Skip to main content
4:30 pm
extension of who i am and a general desire to help improve the quality of life for people in san francisco. >> where do you place yourself on the political spectrum? are you left, right? >> i am more forward-thinking. for me, it is less about being left or right, or moderate or progressive. it is about the issues and creating policies that will have a sustainable and lasting positive impact on the families that live here. it is costly and difficult to do business in san francisco, to raise your children in san francisco. i would like a voice at the table to create policies that will minimize the stigma that san francisco is not a business- friendly city, minimize the stigma of that san francisco prioritizes the rights of dogs over children.
4:31 pm
we started walking down that path largely because of political ideology. it is less about politics. i want to have a positive impact on the city overall, specifically district 10, connecting it to the city. people have been left to defend for themselves. i am honored to have been elected to serve to be the next advocate for the next four years, hopefully the next eight years, to really protect, defense, and serve the residents of district 10. >> we will talk more about some of the issues facing district 10. before we do, i would like to know a little bit about what you learned campaigning for supervisor. talk to me a little about that experience. >> first, i learned that a lot of the conversations we have about our neighborhood and community happens in silos. we have folks only talking with
4:32 pm
visitation valley. we have folks in bayview only talking with and a small corner of the bayview merchant quarter. we don't have people talking to the potrero hill association. all of these different fragmented conversations are happening. there largely talking about the same thing, crime, keeping streets clean, businesses, supporting small businesses, maintaining and making sure the city is livable for everyone. no one really looked to their neighbors. they stayed within their neighborhood, but did not reach beyond the boundaries. that is one thing i saw that i actually made a concerted effort on the campaign to build bridges. for me, that goes beyond the neighborhood. it goes to connecting the southeast to the large part of san francisco, wake up, we're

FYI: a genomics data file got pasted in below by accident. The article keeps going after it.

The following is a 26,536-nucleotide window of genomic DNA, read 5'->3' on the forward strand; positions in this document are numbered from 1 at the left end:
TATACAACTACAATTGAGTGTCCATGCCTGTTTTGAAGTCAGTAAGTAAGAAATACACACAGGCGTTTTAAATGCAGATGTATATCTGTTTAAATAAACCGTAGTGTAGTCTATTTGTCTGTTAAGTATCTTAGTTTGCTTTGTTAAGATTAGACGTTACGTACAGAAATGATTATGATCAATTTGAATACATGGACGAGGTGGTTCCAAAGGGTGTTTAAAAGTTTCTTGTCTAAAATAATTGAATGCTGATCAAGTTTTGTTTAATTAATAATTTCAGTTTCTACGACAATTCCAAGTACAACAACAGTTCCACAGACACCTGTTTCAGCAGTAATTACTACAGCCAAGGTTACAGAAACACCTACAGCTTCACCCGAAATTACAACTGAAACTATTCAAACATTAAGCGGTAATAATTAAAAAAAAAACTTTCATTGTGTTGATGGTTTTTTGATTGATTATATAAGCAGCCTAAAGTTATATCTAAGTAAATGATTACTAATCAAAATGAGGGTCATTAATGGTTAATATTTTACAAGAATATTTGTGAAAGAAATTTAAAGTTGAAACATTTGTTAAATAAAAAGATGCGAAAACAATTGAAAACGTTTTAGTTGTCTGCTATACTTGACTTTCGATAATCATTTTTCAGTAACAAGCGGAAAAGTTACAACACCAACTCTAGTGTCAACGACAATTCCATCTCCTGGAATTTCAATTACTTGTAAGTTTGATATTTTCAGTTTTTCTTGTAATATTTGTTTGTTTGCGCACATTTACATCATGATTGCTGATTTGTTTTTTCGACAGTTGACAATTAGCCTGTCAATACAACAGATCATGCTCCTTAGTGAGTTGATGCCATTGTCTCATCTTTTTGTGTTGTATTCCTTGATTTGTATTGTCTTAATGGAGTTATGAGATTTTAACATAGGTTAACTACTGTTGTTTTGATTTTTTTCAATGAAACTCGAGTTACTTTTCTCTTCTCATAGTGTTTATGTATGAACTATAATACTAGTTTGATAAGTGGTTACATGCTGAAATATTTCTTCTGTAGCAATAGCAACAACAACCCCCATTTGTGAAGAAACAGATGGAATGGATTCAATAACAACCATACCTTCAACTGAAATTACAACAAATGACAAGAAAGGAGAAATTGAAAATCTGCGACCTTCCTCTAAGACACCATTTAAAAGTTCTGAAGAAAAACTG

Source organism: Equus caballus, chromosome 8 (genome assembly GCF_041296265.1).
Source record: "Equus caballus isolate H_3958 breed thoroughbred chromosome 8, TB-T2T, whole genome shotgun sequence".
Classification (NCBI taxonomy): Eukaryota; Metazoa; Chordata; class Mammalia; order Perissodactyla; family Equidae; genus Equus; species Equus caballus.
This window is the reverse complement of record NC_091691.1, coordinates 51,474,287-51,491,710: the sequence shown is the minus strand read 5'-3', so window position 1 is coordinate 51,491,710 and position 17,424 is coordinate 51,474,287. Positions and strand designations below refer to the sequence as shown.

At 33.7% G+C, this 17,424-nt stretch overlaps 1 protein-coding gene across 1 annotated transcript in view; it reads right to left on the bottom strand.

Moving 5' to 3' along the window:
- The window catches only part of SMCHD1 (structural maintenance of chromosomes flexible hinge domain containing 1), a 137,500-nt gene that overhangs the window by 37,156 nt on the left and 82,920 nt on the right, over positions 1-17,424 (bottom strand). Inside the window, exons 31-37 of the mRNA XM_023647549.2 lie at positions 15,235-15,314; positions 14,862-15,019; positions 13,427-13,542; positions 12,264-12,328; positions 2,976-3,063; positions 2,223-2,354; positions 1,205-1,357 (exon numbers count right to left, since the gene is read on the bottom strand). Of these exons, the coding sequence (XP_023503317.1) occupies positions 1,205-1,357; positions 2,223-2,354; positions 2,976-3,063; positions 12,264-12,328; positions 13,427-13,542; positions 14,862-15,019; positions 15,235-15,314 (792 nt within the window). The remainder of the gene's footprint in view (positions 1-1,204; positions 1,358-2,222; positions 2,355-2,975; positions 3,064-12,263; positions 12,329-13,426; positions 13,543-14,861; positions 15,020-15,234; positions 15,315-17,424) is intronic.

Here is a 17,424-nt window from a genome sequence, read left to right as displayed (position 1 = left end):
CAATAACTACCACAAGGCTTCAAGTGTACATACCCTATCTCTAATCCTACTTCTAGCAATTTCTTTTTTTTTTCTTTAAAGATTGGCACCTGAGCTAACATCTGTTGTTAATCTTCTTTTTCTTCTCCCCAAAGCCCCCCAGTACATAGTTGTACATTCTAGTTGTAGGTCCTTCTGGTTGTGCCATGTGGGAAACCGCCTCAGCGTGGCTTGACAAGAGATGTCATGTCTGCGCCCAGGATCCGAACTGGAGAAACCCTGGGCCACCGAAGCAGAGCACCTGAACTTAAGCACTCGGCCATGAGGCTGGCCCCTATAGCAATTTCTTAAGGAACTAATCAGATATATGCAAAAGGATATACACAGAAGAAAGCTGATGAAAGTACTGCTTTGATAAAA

4:33 pm
out here. we want bike paths, dog parks, open space. we no longer want to have a neighborhood or a reputation of a crime-filled community. the other thing that i learned is really, we are all human. how to connect with that spirit, whether you're living in public housing, owning your own property, your asian, african american, we are all one. we are a community. when we realize and move in the direction of being a human's and having this human experience, connecting together, really be each other's keeper, then san francisco begins to drive. i also learned through the endorsement process -- you go through this process to get endorsed from different popes -- different folks, or no endorsement.
4:34 pm
having a broad base. we have a choice of voting in san francisco. there were 21 candidates. no clear front-runner. no major person with a heavy political experience. no person that carried the heavy downtown interest or big business. you had a lot of candidates on an even keel. what i felt quickly was the strategy to being successful was to build coalitions, and also to approach your communication in a multi land will approach. in my district, it is one of the most ethnically diverse parts of san francisco. we incorporated that. my campaign team was diverse. i had seniors. i had young people. i had different types of volunteers. i had folks that could speak
4:35 pm
chinese, spanish, someoan, all reaching out to bring people in. there is a certain level of malta and -- of momentum that help people. i would never ask my volunteers to do something i was not willing to do. we were at the bus stop at the morning handing out literature. i think that is critical, to bring into city hall that, yes, i am elected to lead, but more importantly to serve. that is my number one focus point. i am here to serve. when you call me, i am at 4 service. >> what about issues facing san francisco, facing your district, and how you are going to balance the needs of san francisco at large against the needs of your district? >> we actually see the needs of
4:36 pm